For the first time, we provide a statistical study of more than 200 events observed from space by Wind/WAVES experiment and from ground by the Nançay Decameter Array (NDA). We have found that more than 50 of these events are simultaneously observed, particularly after midnight; the occurrence probability around 02 and 04:30 UT is about the same. Our analysis was influenced by two effects: (a) the observation conditions (interference and ionosphere cut-off) were totally different between the spacecraft (quasi-continuous observations of the jovian emission) and the ground radiotelescope (the NDA can track Jupiter during 8 hours around the meridian transit), (b) the common frequency band (10 MHz to 13.8 MHz) was mainly affected by interference. According to the previous effects, it appears that the Wind/Nancay data are complementary. First in term of time coverage: after midday priority must be given to the spacecraft observations. The man-made interference cause saturation of the instruments, except for the spectro-numeric receiver (Kleewein et al. 1997), not used as routine receiver. The detection of a jovian signal falls to 4 of occurrence in Nançay for f 15 MHz and 12 for f 15 MHz. The frequency band 10-40 MHz is also affected: the transparency of the ionosphere is getting worse at the end of the day. The equality of the detection occurrences in the early morning indicates that the terrestrial equipment plays a determining role in the astrophysical studies. In particular the NDA due to its characteristics has a sensitivity about 100 times better than Wind/WAVES experiment. The sophisticated receivers that we can connect to the NDA requires computing power and enormous amount of data storage, not comparable with the space experiment constraints. The Wind/Nancay data are also complementary with respect to the frequency. The 4 MHz common to both experiments makes it possible to study in the whole decameter range the phenomenology of the jovian events. We found 50 of common events between 0 and 6 UT. It is thus possible to recreate tens of complete arcs as did Lecacheux et al. (1998).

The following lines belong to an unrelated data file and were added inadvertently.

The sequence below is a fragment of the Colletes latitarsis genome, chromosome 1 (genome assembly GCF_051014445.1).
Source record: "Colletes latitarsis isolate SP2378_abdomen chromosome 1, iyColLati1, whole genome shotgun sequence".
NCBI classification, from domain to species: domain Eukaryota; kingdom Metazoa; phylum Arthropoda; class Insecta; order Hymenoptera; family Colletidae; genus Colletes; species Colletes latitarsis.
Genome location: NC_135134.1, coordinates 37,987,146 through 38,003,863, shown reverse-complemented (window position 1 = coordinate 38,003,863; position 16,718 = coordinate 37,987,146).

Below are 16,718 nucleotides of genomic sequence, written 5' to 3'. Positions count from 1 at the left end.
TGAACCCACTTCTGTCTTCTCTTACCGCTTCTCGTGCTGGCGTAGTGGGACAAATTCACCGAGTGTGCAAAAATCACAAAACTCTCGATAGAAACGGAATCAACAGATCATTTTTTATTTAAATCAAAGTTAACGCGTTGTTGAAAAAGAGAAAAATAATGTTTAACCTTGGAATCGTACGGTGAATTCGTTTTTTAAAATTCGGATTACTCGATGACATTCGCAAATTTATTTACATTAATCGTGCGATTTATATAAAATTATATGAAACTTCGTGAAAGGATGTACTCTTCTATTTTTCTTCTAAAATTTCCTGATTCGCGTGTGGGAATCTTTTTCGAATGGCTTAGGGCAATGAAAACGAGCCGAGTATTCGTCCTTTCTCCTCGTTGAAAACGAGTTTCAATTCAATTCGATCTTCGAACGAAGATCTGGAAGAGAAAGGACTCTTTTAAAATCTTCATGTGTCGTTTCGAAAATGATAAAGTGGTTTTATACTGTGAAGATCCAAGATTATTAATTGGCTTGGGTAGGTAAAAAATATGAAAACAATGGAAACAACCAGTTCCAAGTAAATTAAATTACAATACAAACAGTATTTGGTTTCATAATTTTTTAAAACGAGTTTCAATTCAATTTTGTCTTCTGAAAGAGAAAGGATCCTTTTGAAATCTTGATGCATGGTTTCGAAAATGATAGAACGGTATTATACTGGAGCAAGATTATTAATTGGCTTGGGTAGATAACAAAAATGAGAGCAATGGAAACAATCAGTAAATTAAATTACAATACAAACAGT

In the Io-phase-CML diagram, the Wind/WAVES events are associated to controlled and not controlled emissions and it is not possible to separate between them according to their occurrence area. From NDA events, we report mainly the emissions related to Io-controlled occurrence area contrary to Wind/WAVES emissions. With regard to previous studies, we have found the absence of the great arc with right-hand polarization associated to Io-C regions. One could explain this disappearance by the Jovicentric declination of the Earth effect which allows to observe more the Southern hemisphere than the Northern hemisphere of Jupiter. If this assumption is true the other emissions (Io-A, Io-B and not controlled emissions with right-hand polarizations) should also be not visible from the Earth. The studies of the arc shapes (Lecacheux et al. 1998) and the emission occurrences reported in our analysis seem to be incoherent with the hollow cone model (Dulk 1965) and the polarization associated to each hemisphere.
In the future we will extend our analysis to the observations made in 1997 and 1998 by the Nançay radiotelescope and Wind spacecraft. From 1995 to 1998, the Jovicentric declination of the Earth changes from -3.0o to +1.5o which should allow a better knowledge of the occurrence probability in the Io-phase CML diagram in particular in the frequency range from 1 MHz to 40 MHz. The complementarity of space and ground observations should be the answer to avoid the Earth observation conditions in particular due to man made interference and the diurnal Earth effect. The high sensitivity of the NDA partly compensate the absorption produced by the ionosphere, since the occurrence is about the same order in the middle of the night.
© European Southern Observatory (ESO) 2000
Online publication: February 25, 2000